The Farm Credit Administration is an independent agency of the Executive Branch of the federal government of the United States. It regulates and examines the banks, associations, and related entities of the Farm Credit System, a network of borrower-owned financial institutions that provide credit to farmers, ranchers, and agricultural and rural utility cooperatives. It derives its authority from the Farm Credit Act of 1971. The FCA is headquartered in McLean, Virginia, near Washington, DC. The Farm Credit Administration was established by Executive Order 6084.
The Farm Credit Act of 1933 provides for organizations within the Farm Credit Administration. The Farm Credit Act of 1933 was part of President Franklin D. Roosevelt's New Deal, to help farmers refinance mortgages over a longer time at below-market interest rates at regional and national banks. This helped farmers recover from the Dustbowl. The Emergency Farm Mortgage Act loaned funds to farmers in danger of losing their properties. The campaign refinanced 20% of farmer's mortgages.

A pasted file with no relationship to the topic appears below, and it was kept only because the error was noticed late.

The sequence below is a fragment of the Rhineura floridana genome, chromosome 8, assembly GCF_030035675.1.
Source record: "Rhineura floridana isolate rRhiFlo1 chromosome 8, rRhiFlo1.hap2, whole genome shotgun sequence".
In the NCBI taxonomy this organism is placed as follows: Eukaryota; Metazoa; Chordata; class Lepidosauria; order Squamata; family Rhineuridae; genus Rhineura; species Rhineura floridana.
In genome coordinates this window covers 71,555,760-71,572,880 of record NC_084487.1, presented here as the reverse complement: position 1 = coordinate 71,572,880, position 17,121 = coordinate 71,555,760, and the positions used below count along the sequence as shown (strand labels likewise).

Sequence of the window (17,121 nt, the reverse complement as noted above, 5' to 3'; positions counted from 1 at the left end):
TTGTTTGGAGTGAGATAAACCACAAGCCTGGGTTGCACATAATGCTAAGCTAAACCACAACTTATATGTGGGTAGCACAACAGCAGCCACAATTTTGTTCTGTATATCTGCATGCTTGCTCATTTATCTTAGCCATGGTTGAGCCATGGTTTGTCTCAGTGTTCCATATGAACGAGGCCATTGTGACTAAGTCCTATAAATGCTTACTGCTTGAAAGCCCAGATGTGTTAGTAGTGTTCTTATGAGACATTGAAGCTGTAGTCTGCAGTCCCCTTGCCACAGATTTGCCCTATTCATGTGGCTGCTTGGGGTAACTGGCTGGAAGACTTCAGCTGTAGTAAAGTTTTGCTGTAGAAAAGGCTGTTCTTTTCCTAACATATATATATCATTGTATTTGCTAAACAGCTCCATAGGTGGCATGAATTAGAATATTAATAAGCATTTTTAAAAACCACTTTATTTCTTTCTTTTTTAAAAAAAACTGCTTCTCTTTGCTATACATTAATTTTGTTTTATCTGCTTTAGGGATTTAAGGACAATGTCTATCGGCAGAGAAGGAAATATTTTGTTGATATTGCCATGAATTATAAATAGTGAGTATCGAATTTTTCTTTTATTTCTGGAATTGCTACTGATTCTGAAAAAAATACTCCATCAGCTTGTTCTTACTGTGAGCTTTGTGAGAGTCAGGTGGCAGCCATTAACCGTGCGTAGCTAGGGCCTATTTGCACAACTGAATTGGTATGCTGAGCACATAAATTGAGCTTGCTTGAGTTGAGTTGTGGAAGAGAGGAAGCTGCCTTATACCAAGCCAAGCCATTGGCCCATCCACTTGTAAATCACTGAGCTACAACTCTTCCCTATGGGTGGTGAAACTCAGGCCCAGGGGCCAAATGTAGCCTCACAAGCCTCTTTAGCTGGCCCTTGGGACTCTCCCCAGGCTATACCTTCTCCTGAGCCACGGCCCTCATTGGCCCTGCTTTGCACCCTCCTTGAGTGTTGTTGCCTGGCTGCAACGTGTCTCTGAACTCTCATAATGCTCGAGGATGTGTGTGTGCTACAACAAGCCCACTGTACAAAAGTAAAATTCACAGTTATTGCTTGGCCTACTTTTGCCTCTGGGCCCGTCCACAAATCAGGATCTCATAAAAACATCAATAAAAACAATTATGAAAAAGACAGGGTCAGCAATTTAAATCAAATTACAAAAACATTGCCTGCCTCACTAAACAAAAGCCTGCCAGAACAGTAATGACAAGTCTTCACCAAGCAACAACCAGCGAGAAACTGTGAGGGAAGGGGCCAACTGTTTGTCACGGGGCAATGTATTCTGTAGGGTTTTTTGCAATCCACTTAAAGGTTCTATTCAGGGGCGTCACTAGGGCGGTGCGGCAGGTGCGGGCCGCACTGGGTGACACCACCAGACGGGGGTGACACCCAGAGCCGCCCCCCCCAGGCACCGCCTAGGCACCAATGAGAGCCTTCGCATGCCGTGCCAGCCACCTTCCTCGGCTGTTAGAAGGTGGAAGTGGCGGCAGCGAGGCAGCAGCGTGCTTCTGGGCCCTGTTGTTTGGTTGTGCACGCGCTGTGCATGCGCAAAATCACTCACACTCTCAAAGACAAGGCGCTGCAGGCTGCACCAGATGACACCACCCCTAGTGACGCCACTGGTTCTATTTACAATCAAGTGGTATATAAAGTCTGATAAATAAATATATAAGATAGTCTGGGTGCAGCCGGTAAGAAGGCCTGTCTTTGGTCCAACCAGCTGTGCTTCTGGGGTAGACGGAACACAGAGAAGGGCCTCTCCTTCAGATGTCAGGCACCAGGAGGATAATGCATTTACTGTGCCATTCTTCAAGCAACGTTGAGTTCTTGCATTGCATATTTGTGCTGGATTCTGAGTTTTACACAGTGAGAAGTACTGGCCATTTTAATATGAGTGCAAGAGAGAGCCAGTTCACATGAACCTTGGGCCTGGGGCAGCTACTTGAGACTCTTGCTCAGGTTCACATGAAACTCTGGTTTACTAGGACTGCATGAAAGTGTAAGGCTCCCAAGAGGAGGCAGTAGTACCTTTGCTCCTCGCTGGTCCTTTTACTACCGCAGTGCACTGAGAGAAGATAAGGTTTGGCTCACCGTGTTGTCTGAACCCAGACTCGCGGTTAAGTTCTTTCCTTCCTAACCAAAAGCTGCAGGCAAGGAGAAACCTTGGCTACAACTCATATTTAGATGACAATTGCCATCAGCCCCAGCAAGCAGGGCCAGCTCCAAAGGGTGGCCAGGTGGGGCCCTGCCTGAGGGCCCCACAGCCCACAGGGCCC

An Executive order by Roosevelt in 1933 placed all existing agricultural credit organizations under the supervision of a new agency, the Farm Credit Administration. The Farm Credit Administration was independent until 1939, when it became part of the U.S. Department of Agriculture, but became an independent agency again under the Farm Credit Act of 1953. This Act created a Federal Farm Credit Board with 13 members (one from each of the 12 agricultural districts and one appointed by the Secretary of Agriculture) to develop policy for the Farm Credit Administration.
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